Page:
Got To Get You Into My Life
Got to Get You into My Life" is a song by the Beatles, first released in 1966 on the album Revolver. It was written by Paul McCartney, though officially credited to Lennon–McCartney. The song is a soulful Motown homage with colourful brass instrumentation, and lyrics that suggest a psychedelic experience. A cover version by Cliff Bennett and the Rebel Rousers peaked at number six in 1966 in the UK.
The Beatles' version was released in the United States as a single from the Rock 'n' Roll Music compilation album in 1976, a decade after its initial release and six years after the Beatles split up. It reached number seven on the Billboard Hot 100 chart, the Beatles' last top ten US hit until their 1995 release "Free as a Bird".
In Barry Miles' 1997 book Paul McCartney: Many Years from Now, McCartney disclosed that the song was about marijuana. "'Got to Get You into My Life' was one I wrote when I had first been introduced to pot ... So [it's] really a song about that, it's not to a person." Many lyrics from the song suggest this: "I took a ride, I didn't know what I would find there / Another road where maybe I could see some other kind of mind there.",'"What can I do? What can I be? When I'm with you, I want to stay there / If I am true, I will never leave and if I do, I'll know the way there." "It's actually an ode to pot," McCartney explained, "like someone else might write an ode to chocolate or a good claret."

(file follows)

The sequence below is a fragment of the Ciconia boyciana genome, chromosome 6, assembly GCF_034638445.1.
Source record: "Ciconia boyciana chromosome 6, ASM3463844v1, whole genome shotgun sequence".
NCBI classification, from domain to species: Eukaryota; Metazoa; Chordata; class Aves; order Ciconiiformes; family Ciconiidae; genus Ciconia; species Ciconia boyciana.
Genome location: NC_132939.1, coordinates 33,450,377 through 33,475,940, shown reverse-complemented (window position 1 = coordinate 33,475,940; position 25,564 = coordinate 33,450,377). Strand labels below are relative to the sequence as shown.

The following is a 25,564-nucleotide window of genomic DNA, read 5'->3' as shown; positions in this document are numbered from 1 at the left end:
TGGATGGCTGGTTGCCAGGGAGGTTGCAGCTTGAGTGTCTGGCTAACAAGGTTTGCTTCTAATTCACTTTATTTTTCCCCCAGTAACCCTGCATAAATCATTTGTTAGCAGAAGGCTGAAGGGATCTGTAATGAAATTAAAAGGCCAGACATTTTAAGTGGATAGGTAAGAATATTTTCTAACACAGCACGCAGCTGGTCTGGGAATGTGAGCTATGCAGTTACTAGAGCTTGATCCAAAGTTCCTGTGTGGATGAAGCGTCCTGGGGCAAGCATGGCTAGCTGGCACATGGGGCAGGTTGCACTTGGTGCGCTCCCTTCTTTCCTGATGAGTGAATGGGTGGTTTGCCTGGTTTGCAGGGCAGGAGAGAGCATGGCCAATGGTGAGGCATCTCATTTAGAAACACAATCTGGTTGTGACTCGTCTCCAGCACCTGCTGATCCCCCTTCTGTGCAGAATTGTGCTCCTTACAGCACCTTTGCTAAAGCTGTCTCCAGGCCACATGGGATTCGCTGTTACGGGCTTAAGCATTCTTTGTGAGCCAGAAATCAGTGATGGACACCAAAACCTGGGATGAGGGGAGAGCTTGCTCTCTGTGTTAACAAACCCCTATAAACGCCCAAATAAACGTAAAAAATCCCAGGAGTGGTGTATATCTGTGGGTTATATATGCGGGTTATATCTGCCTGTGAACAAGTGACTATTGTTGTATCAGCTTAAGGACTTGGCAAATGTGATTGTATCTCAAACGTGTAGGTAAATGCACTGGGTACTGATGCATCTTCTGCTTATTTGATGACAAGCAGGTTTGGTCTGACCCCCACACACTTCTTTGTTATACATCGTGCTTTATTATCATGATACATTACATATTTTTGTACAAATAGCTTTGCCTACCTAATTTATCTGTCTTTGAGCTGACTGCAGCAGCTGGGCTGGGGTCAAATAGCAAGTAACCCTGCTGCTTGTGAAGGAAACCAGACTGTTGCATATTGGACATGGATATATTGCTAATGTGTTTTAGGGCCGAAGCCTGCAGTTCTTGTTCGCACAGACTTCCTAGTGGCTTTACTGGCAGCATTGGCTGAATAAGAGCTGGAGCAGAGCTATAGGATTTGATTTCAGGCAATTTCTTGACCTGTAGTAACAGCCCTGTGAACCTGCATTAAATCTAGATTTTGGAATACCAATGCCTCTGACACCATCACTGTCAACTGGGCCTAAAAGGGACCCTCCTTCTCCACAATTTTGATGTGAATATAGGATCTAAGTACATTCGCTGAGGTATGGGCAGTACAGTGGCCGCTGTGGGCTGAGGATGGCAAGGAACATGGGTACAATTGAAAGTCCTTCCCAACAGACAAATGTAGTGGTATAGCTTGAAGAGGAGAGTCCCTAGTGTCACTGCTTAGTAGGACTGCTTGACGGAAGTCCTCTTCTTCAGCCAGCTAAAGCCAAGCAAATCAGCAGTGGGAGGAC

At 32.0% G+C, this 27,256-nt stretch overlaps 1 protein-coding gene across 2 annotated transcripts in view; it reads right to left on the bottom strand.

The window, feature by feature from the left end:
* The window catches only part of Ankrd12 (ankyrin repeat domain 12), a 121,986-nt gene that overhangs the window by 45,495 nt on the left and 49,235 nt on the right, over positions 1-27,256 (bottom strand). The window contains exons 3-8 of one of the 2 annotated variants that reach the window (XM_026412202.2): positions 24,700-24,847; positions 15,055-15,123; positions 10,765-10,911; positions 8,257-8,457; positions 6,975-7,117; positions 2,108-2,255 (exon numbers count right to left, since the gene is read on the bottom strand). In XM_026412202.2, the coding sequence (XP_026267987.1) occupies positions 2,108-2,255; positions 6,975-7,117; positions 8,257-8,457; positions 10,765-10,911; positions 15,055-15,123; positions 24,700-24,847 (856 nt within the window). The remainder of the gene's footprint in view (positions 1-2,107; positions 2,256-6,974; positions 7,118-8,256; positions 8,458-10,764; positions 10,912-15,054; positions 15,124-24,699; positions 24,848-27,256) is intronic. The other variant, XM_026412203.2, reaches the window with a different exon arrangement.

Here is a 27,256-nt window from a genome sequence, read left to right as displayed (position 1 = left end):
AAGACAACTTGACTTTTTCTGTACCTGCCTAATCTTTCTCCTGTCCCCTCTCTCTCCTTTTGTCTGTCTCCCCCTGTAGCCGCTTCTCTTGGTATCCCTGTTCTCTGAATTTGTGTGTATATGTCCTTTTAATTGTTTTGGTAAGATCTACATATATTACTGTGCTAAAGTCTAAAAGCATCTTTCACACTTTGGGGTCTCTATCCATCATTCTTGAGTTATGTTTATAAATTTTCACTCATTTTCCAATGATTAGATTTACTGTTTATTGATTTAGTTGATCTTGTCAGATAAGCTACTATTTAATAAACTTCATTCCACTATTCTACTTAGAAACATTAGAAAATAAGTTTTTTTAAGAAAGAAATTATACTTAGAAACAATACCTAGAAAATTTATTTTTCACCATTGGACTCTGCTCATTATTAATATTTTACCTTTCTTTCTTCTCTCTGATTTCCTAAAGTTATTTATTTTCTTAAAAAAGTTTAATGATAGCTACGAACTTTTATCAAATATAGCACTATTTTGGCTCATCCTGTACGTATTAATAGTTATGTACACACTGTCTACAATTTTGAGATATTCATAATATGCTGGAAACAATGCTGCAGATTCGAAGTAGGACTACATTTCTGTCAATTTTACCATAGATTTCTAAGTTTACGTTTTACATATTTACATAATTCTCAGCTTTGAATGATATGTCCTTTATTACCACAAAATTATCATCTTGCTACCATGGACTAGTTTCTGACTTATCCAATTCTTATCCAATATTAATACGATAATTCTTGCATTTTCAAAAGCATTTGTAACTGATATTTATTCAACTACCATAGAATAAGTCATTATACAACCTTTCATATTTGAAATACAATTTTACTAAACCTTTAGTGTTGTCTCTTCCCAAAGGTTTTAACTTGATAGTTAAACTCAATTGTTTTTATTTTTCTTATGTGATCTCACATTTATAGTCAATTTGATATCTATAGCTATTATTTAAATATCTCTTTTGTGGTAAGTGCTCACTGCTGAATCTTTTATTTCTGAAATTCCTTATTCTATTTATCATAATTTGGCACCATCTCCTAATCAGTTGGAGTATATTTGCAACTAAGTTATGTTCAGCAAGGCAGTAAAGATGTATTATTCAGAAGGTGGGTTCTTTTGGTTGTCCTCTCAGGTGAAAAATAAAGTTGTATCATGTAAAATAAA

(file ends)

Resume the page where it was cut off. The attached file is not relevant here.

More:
Earth, Wind & Fire covered the song for the 1978 Sgt. Pepper's Lonely Hearts Club Band soundtrack. They released it as a single and included it on their album The Best of Earth, Wind & Fire, Vol. 1. Their version reached number 1 on the Soul singles chart and number nine on the Hot 100 singles chart.
"Got to Get You into My Life" has been covered by several other bands, but the most notable version is from Earth, Wind & Fire.